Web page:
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Eur Spine J. 2012 Jun;21(6):1062-8. doi: 10.1007/s00586-011-2059-0. Epub 2011 Nov 9.

Use of the iPhone for Cobb angle measurement in scoliosis.

Author information

1
Paediatric Spine Research Group, Queensland University of Technology and Mater Health Services, Brisbane, Australia.

Abstract

PURPOSE:

The Cobb technique is the universally accepted method for measuring the severity of spinal deformities. Traditionally, Cobb angles have been measured using protractor and pencil on hardcopy radiographic films. The new generation of mobile 'smartphones' make accurate angle measurement possible using an integrated accelerometer, providing a potentially useful clinical tool for assessing Cobb angles. The purpose of this study was to compare Cobb angle measurements performed using a smartphone and traditional protractor in a series of 20 adolescent idiopathic scoliosis patients.

METHODS:

Seven observers measured major Cobb angles on 20 pre-operative postero-anterior radiographs of Adolescent Idiopathic Scoliosis patients with both a standard protractor and using an Apple iPhone. Five of the observers repeated the measurements at least a week after the original measurements.

RESULTS:

The mean absolute difference between pairs of smartphone/protractor measurements was 2.1°, with a small (1°) bias toward lower Cobb angles with the iPhone. 95% confidence intervals for intra-observer variability were ±3.3° for the protractor and ±3.9° for the iPhone. 95% confidence intervals for inter-observer variability were ±8.3° for the iPhone and ±7.1° for the protractor. Both of these confidence intervals were within the range of previously published Cobb measurement studies.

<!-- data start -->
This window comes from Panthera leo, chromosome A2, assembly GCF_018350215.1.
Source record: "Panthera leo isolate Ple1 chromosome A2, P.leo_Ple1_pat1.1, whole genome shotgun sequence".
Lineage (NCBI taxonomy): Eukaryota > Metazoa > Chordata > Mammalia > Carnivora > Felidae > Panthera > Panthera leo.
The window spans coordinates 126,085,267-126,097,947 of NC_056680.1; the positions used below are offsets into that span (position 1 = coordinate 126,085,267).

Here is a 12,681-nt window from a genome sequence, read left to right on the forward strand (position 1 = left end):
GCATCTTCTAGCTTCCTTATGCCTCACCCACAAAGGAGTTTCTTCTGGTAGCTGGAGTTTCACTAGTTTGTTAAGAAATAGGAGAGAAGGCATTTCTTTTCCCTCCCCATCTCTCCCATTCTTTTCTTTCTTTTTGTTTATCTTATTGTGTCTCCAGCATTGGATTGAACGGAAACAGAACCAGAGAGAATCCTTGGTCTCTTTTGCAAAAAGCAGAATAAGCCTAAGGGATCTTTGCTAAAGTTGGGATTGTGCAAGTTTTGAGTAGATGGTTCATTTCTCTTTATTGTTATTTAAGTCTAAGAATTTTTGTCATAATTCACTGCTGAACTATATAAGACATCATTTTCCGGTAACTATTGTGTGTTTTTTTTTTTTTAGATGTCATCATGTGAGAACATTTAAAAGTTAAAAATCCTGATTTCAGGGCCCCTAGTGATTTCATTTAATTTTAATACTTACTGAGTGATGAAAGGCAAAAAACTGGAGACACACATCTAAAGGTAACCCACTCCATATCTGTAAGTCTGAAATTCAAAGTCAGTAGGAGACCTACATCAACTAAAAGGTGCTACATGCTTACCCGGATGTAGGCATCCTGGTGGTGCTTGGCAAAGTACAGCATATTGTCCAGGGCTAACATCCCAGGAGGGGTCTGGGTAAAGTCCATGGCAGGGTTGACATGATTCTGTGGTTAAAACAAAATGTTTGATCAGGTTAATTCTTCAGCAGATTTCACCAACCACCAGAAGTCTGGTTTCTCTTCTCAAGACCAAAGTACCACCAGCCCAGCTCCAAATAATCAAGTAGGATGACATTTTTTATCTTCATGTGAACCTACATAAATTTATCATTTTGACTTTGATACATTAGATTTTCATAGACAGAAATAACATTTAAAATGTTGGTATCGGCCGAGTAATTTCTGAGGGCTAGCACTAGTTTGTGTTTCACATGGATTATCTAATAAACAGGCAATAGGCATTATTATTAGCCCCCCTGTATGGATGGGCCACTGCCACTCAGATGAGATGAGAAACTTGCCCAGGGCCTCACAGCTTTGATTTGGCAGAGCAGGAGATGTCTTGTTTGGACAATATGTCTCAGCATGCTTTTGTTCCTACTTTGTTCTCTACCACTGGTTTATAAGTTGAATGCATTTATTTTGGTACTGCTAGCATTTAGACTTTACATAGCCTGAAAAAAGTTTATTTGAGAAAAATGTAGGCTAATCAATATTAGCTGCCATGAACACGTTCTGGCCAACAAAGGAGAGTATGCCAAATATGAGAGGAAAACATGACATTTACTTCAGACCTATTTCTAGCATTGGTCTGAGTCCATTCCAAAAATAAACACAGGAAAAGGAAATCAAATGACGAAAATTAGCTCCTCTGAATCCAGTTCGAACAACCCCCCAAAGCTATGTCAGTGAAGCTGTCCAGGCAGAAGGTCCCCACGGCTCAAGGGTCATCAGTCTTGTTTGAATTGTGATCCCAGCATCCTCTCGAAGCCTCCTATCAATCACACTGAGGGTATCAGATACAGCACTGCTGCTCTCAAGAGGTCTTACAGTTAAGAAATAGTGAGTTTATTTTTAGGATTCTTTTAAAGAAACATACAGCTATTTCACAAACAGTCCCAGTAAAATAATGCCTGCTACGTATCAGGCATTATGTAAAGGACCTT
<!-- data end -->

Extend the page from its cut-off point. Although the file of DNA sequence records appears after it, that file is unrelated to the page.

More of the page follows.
CONCLUSIONS:

We conclude that the iPhone is an equivalent Cobb measurement tool to the manual protractor, and measurement times are about 15% less. The widespread availability of inclinometer-equipped mobile phones and the ability to store measurements in later versions of the angle measurement software may make these new technologies attractive for clinical measurement applications.

PMID:
22065167
PMCID:
PMC3366139
DOI:
10.1007/s00586-011-2059-0
[Indexed for MEDLINE]
Free PMC Article

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